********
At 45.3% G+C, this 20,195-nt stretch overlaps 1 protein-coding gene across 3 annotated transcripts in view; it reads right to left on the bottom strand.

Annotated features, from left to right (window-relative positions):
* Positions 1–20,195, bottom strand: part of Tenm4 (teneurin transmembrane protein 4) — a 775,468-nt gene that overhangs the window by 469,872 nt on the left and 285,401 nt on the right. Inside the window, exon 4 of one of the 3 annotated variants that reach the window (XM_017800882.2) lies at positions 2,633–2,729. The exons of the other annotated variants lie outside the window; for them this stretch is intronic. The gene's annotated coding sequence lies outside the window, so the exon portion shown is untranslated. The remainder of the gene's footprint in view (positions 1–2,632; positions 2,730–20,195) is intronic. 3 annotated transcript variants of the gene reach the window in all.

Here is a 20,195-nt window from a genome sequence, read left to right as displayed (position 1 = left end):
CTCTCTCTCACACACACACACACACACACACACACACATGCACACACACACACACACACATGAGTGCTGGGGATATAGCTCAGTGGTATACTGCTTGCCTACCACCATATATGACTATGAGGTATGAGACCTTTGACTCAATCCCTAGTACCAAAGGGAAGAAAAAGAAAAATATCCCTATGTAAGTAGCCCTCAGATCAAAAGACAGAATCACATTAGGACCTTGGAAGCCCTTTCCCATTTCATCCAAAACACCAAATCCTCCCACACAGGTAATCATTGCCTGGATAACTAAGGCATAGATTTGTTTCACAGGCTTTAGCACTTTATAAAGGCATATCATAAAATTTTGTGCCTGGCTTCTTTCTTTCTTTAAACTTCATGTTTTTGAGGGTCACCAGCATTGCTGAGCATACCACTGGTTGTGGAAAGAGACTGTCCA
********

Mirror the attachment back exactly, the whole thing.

At 45.3% G+C, this 20,195-nt stretch overlaps 1 protein-coding gene across 3 annotated transcripts in view; it reads right to left on the bottom strand.

Annotated features, from left to right (window-relative positions):
* Positions 1–20,195, bottom strand: part of Tenm4 (teneurin transmembrane protein 4) — a 775,468-nt gene that overhangs the window by 469,872 nt on the left and 285,401 nt on the right. Inside the window, exon 4 of one of the 3 annotated variants that reach the window (XM_017800882.2) lies at positions 2,633–2,729. The exons of the other annotated variants lie outside the window; for them this stretch is intronic. The gene's annotated coding sequence lies outside the window, so the exon portion shown is untranslated. The remainder of the gene's footprint in view (positions 1–2,632; positions 2,730–20,195) is intronic. 3 annotated transcript variants of the gene reach the window in all.

Here is a 20,195-nt window from a genome sequence, read left to right as displayed (position 1 = left end):
CTCTCTCTCACACACACACACACACACACACACACACATGCACACACACACACACACACATGAGTGCTGGGGATATAGCTCAGTGGTATACTGCTTGCCTACCACCATATATGACTATGAGGTATGAGACCTTTGACTCAATCCCTAGTACCAAAGGGAAGAAAAAGAAAAATATCCCTATGTAAGTAGCCCTCAGATCAAAAGACAGAATCACATTAGGACCTTGGAAGCCCTTTCCCATTTCATCCAAAACACCAAATCCTCCCACACAGGTAATCATTGCCTGGATAACTAAGGCATAGATTTGTTTCACAGGCTTTAGCACTTTATAAAGGCATATCATAAAATTTTGTGCCTGGCTTCTTTCTTTCTTTAAACTTCATGTTTTTGAGGGTCACCAGCATTGCTGAGCATACCACTGGTTGTGGAAAGAGACTGTCCA